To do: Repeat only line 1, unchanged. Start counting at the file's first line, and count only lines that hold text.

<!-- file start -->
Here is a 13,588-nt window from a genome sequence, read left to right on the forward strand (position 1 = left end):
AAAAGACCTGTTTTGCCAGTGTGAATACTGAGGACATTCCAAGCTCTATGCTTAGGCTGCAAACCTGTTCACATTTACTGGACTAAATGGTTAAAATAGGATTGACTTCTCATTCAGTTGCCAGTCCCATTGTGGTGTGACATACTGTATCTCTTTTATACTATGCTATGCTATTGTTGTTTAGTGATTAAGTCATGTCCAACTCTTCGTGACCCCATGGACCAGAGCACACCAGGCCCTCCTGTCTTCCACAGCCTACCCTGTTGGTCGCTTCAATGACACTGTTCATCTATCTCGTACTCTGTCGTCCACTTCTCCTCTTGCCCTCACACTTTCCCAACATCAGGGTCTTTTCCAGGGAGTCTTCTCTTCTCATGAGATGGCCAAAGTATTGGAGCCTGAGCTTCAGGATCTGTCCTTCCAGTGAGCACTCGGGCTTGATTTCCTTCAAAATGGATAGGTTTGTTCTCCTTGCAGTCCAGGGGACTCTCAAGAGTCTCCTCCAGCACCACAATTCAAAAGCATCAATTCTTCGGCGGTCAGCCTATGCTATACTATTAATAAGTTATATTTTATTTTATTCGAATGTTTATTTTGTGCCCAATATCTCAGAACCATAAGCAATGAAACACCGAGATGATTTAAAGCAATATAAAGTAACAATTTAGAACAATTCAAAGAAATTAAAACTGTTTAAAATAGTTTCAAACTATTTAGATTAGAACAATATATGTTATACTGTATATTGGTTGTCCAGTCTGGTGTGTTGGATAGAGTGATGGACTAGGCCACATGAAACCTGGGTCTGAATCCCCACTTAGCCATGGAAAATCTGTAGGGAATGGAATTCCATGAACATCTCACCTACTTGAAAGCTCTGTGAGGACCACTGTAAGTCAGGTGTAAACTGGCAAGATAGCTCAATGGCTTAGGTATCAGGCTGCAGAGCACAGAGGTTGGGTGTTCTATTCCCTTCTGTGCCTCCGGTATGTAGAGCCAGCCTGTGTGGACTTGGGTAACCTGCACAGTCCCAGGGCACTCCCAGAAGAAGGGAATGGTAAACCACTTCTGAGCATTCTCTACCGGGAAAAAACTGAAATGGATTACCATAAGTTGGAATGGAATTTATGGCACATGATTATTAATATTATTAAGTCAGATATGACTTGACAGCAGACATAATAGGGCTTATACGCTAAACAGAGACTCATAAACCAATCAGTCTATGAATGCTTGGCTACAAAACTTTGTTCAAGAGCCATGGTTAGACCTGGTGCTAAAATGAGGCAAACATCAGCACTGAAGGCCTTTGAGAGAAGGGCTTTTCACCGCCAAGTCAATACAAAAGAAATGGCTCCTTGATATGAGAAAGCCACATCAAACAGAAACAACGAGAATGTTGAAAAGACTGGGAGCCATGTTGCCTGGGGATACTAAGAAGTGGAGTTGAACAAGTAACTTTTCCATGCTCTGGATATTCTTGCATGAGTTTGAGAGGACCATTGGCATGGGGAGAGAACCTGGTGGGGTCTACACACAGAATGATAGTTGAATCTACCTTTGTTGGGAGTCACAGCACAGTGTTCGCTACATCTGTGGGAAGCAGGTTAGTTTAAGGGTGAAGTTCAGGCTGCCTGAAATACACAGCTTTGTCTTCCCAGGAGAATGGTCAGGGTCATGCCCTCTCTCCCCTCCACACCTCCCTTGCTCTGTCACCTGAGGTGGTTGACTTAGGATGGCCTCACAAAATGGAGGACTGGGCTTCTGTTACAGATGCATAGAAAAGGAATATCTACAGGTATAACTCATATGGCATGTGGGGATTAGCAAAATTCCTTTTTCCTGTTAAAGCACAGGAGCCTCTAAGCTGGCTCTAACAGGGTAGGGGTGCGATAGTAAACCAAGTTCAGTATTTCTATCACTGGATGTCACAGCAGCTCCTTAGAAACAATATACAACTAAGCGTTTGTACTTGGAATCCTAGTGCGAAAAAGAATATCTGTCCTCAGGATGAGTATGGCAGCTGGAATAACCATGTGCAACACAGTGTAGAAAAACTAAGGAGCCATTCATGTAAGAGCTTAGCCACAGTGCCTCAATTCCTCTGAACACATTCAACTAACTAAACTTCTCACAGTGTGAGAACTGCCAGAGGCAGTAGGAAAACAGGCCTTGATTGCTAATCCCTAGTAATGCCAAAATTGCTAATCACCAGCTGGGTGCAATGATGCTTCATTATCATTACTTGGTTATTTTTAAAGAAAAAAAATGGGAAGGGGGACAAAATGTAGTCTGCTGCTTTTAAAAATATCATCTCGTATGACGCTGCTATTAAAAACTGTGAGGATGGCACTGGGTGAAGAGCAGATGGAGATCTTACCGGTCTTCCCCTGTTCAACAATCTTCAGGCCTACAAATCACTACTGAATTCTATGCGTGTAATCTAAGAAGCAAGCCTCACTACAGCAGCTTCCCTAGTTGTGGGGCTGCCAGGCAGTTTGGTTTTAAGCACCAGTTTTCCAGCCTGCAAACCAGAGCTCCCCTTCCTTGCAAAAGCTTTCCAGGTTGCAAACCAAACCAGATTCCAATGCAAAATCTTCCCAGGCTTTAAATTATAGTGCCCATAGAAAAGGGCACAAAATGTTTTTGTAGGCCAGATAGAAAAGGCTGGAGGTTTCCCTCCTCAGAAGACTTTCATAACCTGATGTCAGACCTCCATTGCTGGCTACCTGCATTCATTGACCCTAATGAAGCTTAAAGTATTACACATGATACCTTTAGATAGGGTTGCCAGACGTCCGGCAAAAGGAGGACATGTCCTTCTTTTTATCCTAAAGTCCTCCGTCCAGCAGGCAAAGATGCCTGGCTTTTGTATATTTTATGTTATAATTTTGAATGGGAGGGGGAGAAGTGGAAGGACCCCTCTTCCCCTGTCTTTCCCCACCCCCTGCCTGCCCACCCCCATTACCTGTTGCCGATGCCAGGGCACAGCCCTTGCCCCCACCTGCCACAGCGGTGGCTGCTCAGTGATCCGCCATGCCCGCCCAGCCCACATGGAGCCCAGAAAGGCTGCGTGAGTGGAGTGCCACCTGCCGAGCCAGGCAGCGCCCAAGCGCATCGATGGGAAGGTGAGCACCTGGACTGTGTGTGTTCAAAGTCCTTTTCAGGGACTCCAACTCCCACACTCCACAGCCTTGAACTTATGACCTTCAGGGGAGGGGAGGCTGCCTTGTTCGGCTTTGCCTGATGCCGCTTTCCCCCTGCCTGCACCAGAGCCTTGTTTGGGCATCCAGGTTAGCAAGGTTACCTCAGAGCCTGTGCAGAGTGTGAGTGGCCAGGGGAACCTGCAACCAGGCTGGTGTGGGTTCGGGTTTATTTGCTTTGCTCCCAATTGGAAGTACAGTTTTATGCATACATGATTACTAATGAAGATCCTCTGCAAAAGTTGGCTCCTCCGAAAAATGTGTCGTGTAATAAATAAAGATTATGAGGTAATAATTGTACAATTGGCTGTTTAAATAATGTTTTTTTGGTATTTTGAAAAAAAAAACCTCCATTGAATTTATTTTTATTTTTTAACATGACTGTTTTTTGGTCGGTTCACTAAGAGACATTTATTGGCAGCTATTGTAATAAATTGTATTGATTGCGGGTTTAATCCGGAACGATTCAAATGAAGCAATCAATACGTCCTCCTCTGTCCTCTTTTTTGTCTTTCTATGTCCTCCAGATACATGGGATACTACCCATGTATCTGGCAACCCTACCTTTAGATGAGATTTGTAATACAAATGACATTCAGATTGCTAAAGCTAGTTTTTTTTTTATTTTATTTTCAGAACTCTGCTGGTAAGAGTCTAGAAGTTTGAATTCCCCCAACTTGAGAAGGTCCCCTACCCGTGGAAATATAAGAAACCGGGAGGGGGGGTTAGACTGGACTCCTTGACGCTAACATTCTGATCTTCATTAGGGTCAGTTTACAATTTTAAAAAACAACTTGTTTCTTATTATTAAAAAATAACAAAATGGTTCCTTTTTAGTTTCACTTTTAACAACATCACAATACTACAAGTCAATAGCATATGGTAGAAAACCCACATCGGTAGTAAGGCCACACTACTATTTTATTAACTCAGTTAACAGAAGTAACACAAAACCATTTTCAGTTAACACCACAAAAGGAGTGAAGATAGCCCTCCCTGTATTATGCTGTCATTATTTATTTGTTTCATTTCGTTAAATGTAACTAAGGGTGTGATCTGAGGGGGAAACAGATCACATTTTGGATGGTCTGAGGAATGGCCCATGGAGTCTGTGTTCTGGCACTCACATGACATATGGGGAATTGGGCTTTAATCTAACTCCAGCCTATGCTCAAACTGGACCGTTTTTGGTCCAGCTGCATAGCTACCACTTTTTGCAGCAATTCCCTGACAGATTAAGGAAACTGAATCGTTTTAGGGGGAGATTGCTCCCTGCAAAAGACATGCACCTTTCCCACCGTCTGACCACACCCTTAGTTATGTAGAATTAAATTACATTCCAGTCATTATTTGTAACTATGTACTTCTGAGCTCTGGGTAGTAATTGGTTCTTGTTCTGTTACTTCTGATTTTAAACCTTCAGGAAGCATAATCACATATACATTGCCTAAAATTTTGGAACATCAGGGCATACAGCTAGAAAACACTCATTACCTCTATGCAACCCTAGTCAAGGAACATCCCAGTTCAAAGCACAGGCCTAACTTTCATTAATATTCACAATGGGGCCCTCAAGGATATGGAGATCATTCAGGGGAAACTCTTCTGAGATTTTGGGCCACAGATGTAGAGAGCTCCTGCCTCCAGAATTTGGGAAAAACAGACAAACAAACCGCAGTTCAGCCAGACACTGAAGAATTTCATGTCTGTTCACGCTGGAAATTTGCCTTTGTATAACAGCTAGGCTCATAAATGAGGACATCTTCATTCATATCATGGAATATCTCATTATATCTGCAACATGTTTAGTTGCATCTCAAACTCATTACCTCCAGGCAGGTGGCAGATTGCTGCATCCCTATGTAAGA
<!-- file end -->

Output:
Here is a 13,588-nt window from a genome sequence, read left to right on the forward strand (position 1 = left end):